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G. R. No. L-18452

[ G. R. No. L-18452, November 28, 1966 ]




Petitioners have filed a second motion for reconsideration based on substantially the same grounds advanced by them in their first motion for reconsideration, grounds which were already considered in both the resolution of May 20, 1966 and in the dissenting opinion of Mr. Justice Makalintal. Thus, the following circumstances are cited as basis for petitioners' claim of good faith in taking possession of the house.

1. The agreement of the parties whereby respondent Palileo was allowed to remain in possession of the house, ostensibly as lessee, after it was allegedly sold to petitioner Cosio de Rama.

2. The alleged impression of the parties that their transaction was one of conditional sale, by virtue of which petitioner Cosio de Rama became the "temporary owner" of the house, evident in the act of petitioner Cosio de Rama of insuring the house against fire, renewing the lease of the land on which it was built and repairing the house when it was partly destroyed by fire.

But, as already stated in the prior case of Palileo v. Cosio, 97 Phil. 919 (1955), as well as in the main decision in this case, the agreement to permit respondent Palileo to remain in possession of the house as lessee thereof was merely a device to enable the collection of excessive interests in the guise of monthly rentals. It is precisely schemes such as these which the law presumes to be equitable mortgages (Civil Code art. 1606 [2]) and it was on this score that this Court declared the parties' contract to be a mortgage.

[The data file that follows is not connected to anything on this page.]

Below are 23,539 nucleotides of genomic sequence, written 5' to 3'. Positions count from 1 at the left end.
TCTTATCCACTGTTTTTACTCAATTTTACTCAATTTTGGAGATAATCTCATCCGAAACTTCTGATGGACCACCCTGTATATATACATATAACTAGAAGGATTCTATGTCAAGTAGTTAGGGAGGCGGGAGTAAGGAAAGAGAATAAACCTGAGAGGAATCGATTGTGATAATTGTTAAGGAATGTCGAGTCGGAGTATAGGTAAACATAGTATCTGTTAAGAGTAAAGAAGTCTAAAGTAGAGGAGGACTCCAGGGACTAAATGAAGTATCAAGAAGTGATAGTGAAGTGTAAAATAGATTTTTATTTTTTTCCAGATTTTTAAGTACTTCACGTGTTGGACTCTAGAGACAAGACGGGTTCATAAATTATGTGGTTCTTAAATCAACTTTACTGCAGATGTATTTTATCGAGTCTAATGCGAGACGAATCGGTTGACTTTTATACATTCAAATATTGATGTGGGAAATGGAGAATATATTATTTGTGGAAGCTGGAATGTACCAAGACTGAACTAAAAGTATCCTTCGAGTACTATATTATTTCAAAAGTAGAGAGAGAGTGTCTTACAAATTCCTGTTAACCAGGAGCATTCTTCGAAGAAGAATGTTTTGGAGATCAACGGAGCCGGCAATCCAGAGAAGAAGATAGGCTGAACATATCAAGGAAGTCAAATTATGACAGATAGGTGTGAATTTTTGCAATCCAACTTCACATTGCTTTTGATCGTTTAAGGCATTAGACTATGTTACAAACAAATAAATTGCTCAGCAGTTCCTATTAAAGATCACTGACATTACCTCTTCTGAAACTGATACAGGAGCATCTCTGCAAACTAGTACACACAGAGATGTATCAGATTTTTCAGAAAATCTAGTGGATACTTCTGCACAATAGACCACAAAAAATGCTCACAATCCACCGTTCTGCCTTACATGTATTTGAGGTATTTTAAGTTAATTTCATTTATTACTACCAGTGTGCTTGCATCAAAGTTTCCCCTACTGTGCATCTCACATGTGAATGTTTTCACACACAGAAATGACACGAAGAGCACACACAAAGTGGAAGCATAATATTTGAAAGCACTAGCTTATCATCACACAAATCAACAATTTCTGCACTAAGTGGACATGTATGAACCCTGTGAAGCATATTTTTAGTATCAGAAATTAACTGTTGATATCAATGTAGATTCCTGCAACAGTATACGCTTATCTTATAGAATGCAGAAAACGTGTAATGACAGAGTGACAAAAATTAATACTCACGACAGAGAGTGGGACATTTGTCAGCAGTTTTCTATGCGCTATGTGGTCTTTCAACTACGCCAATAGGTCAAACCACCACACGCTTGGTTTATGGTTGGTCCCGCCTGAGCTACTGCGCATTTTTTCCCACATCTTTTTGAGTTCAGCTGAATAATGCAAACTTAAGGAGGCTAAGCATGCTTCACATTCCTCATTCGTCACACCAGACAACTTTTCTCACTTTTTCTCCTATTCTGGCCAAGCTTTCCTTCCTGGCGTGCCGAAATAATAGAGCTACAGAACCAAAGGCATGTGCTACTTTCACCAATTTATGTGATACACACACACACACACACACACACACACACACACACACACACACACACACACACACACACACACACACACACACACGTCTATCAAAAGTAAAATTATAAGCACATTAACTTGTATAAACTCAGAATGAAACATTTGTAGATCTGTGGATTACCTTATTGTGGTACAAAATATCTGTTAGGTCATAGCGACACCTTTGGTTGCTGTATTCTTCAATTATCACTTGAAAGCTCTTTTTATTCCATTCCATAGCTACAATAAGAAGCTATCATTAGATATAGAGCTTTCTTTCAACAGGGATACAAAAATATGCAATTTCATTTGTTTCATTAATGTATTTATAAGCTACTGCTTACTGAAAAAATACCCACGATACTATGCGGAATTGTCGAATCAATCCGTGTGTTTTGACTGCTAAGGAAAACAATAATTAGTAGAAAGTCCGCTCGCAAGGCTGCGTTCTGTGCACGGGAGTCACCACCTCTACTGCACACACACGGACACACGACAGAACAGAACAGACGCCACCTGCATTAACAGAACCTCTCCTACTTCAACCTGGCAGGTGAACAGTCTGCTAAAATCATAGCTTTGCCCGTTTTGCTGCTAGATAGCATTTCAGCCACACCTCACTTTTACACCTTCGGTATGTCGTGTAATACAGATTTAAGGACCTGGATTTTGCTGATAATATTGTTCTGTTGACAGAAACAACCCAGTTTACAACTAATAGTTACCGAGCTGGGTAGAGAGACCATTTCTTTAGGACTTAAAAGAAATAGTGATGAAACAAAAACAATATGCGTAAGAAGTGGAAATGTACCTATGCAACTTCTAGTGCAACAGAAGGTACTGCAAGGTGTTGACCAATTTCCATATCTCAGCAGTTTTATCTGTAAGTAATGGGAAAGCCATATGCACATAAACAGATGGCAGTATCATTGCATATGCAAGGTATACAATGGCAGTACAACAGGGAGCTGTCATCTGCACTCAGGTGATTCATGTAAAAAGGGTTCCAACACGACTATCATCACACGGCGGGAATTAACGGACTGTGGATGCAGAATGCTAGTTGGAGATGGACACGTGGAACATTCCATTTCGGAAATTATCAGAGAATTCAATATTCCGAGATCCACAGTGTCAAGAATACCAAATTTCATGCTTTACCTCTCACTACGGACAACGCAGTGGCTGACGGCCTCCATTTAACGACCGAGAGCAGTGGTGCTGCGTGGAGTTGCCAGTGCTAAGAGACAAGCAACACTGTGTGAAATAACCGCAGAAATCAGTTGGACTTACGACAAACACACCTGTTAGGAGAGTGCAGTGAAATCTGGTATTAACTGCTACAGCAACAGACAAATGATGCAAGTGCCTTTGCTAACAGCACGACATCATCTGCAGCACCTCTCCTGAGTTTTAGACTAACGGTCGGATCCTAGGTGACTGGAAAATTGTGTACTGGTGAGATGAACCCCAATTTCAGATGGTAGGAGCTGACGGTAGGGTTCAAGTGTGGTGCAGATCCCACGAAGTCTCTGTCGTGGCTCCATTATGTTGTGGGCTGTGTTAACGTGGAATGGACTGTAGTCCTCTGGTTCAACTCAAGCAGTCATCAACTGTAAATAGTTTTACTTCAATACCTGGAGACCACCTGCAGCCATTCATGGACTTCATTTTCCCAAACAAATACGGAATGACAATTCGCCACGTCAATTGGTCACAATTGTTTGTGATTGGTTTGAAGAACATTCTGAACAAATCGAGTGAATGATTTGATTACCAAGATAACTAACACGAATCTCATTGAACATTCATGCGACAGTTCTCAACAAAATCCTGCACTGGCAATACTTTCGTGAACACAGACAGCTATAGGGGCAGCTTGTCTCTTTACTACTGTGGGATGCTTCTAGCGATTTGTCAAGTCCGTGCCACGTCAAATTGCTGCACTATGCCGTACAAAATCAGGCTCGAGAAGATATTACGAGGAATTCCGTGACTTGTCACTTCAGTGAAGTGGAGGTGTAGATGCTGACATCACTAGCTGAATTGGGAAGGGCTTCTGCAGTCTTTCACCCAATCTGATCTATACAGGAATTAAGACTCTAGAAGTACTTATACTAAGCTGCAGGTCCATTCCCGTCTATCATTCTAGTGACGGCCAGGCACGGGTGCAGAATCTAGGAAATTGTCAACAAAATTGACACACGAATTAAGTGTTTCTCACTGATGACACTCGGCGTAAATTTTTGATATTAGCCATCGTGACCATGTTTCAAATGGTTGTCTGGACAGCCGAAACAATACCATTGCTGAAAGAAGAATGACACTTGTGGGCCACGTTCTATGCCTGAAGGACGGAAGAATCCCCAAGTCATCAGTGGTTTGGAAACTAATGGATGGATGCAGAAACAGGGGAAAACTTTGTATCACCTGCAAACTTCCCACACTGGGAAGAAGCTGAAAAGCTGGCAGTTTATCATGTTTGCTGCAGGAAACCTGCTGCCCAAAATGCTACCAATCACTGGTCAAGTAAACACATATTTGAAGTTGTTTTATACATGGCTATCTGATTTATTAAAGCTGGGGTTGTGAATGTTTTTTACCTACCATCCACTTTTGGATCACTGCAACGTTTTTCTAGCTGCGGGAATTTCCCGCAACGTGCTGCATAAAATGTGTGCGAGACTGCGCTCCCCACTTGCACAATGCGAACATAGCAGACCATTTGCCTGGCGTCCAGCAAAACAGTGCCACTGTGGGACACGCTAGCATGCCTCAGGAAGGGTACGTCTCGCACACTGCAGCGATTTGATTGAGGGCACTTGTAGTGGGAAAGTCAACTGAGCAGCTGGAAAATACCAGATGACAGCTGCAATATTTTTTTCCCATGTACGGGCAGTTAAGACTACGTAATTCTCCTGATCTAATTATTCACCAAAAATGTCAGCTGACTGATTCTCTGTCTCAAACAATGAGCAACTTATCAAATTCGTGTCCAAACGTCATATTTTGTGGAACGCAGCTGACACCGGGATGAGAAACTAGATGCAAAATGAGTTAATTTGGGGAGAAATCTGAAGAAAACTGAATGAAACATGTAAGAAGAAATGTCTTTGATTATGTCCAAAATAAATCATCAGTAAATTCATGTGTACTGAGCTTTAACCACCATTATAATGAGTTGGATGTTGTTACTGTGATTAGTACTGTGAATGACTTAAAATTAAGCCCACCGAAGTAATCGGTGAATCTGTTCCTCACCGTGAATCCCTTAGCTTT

The second point has already been answered also in the resolution of May 20, 1966. Consistently with the design to conceal the true nature of their agreement which they styled a "Conditional Sale of a Residential House," it was not unlikely for the parties to act the way parties to a real sale might act. This probably explains why petitioner Cosio de Rama renewed the lease on the land when it expired, although, with respect to the insurance which she took, it might be said that even a mere mortgagee has an insurable interest in the thing mortgaged. This is the ruling in the first case of Palileo v. Cosio, supra, and it was on the basis of this ruling that petitioner Cosio de Rama's right to the proceeds of the fire insurance was upheld.

However, realizing that the issues in this case are such that even members of the Court are divided and considering that mistake upon difficult questions of law may be the basis of good faith (Civil Code art. 526), we have decided to give petitioners the benefit of the doubt. For this reason, petitioners must now be deemed to have taken possession of the house in good faith, in the honest belief that they were entitled to do so, and that it was only after the decision in Palileo v. Cosio, supra, became final on December 15, 1955 that petitioners' bad faith started, because it was from that date only that they became aware of the flaw in their title (art. 528). Petitioners' liability for rent must accordingly be deemed to begin from Dec. 15, 1955 only but their right to reimbursement for necessary expenses as declared in our original decision in this case, is reaffirmed. Such reimbursement, in the amount of P12,000 may be deducted from the rents due the respondent

WHEREFORE, the dispositive portion of the original decision is hereby modified to read as follows: